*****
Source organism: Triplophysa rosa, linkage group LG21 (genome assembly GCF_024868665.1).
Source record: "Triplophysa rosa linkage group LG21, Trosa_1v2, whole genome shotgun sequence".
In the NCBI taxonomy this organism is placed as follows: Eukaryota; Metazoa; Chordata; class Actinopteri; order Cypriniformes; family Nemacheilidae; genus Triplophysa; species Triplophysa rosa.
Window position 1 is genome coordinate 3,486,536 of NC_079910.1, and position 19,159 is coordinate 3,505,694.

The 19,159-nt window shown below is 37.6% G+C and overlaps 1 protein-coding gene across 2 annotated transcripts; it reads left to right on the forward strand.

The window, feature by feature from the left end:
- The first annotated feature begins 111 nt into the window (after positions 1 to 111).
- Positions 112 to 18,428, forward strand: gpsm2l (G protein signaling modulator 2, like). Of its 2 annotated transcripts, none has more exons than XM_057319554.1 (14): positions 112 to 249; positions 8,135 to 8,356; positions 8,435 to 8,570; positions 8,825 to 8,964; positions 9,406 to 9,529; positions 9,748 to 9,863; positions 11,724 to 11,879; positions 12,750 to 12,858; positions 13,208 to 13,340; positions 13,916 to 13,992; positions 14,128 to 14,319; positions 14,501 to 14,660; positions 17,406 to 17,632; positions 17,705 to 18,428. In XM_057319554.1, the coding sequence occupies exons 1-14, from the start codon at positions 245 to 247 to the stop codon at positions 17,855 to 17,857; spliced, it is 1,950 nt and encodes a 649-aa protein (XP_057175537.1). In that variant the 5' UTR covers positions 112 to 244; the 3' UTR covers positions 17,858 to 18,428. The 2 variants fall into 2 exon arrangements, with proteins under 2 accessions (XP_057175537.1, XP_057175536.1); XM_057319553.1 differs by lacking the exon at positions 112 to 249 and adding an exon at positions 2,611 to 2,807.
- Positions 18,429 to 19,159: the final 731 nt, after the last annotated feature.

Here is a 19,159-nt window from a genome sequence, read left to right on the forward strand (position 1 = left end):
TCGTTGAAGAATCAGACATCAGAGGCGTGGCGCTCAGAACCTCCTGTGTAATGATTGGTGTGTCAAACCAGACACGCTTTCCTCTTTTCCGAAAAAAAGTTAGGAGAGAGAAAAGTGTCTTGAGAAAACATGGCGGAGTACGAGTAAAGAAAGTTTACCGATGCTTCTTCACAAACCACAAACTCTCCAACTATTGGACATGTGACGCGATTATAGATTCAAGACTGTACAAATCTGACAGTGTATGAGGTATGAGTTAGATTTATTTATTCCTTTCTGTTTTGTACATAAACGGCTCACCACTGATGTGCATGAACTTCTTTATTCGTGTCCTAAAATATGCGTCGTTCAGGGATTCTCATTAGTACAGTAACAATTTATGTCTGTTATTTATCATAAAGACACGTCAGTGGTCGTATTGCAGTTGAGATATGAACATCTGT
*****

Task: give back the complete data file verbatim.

Source organism: Triplophysa rosa, linkage group LG21 (genome assembly GCF_024868665.1).
Source record: "Triplophysa rosa linkage group LG21, Trosa_1v2, whole genome shotgun sequence".
In the NCBI taxonomy this organism is placed as follows: Eukaryota; Metazoa; Chordata; class Actinopteri; order Cypriniformes; family Nemacheilidae; genus Triplophysa; species Triplophysa rosa.
Window position 1 is genome coordinate 3,486,536 of NC_079910.1, and position 19,159 is coordinate 3,505,694.

The 19,159-nt window shown below is 37.6% G+C and overlaps 1 protein-coding gene across 2 annotated transcripts; it reads left to right on the forward strand.

The window, feature by feature from the left end:
- The first annotated feature begins 111 nt into the window (after positions 1 to 111).
- Positions 112 to 18,428, forward strand: gpsm2l (G protein signaling modulator 2, like). Of its 2 annotated transcripts, none has more exons than XM_057319554.1 (14): positions 112 to 249; positions 8,135 to 8,356; positions 8,435 to 8,570; positions 8,825 to 8,964; positions 9,406 to 9,529; positions 9,748 to 9,863; positions 11,724 to 11,879; positions 12,750 to 12,858; positions 13,208 to 13,340; positions 13,916 to 13,992; positions 14,128 to 14,319; positions 14,501 to 14,660; positions 17,406 to 17,632; positions 17,705 to 18,428. In XM_057319554.1, the coding sequence occupies exons 1-14, from the start codon at positions 245 to 247 to the stop codon at positions 17,855 to 17,857; spliced, it is 1,950 nt and encodes a 649-aa protein (XP_057175537.1). In that variant the 5' UTR covers positions 112 to 244; the 3' UTR covers positions 17,858 to 18,428. The 2 variants fall into 2 exon arrangements, with proteins under 2 accessions (XP_057175537.1, XP_057175536.1); XM_057319553.1 differs by lacking the exon at positions 112 to 249 and adding an exon at positions 2,611 to 2,807.
- Positions 18,429 to 19,159: the final 731 nt, after the last annotated feature.

Here is a 19,159-nt window from a genome sequence, read left to right on the forward strand (position 1 = left end):
TCGTTGAAGAATCAGACATCAGAGGCGTGGCGCTCAGAACCTCCTGTGTAATGATTGGTGTGTCAAACCAGACACGCTTTCCTCTTTTCCGAAAAAAAGTTAGGAGAGAGAAAAGTGTCTTGAGAAAACATGGCGGAGTACGAGTAAAGAAAGTTTACCGATGCTTCTTCACAAACCACAAACTCTCCAACTATTGGACATGTGACGCGATTATAGATTCAAGACTGTACAAATCTGACAGTGTATGAGGTATGAGTTAGATTTATTTATTCCTTTCTGTTTTGTACATAAACGGCTCACCACTGATGTGCATGAACTTCTTTATTCGTGTCCTAAAATATGCGTCGTTCAGGGATTCTCATTAGTACAGTAACAATTTATGTCTGTTATTTATCATAAAGACACGTCAGTGGTCGTATTGCAGTTGAGATATGAACATCTGT